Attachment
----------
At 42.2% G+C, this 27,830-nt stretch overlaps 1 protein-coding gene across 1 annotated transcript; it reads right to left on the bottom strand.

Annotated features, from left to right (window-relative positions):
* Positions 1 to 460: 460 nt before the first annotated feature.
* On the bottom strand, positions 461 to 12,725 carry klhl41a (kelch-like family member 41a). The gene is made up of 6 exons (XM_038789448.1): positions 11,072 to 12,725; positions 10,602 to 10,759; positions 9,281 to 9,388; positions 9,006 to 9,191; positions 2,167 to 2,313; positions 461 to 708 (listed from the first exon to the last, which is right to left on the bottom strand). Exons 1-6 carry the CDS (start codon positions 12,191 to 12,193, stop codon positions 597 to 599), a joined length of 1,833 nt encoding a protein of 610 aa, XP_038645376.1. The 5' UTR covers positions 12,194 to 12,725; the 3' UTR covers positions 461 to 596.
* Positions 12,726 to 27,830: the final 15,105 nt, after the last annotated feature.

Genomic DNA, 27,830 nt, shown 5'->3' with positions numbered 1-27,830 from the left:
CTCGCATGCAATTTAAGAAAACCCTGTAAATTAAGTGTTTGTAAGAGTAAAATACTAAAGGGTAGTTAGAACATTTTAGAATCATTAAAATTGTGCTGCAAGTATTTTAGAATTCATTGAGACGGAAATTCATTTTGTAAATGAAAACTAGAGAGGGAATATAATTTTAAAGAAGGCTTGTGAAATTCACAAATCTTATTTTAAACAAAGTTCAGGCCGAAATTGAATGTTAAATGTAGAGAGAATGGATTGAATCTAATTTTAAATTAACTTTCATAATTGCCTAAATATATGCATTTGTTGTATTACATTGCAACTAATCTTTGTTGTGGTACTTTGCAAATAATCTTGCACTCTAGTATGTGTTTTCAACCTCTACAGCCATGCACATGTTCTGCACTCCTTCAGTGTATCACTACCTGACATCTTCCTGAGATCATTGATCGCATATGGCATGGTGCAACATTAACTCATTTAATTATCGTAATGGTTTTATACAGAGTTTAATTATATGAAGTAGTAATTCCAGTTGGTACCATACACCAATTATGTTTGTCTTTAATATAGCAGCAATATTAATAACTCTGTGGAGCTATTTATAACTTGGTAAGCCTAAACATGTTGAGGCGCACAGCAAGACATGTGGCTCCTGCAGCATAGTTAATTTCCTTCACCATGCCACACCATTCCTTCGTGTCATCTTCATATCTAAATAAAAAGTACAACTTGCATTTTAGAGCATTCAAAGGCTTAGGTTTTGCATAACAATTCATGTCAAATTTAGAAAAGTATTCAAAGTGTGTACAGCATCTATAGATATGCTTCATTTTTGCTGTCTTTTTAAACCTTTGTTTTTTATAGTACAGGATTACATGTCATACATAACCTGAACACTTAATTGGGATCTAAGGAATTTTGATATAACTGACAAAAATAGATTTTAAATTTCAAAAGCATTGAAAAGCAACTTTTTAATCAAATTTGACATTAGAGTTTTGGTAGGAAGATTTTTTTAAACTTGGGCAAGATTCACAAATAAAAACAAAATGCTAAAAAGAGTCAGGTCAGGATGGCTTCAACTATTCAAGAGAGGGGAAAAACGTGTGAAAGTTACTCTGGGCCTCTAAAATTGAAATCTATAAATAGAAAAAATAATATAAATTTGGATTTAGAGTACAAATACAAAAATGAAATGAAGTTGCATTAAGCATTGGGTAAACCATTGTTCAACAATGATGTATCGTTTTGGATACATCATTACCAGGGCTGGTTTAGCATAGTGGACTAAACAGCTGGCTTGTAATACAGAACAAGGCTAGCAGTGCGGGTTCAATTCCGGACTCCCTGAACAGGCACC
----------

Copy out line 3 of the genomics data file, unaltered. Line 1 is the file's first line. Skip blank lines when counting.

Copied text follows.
* Positions 1 to 460: 460 nt before the first annotated feature.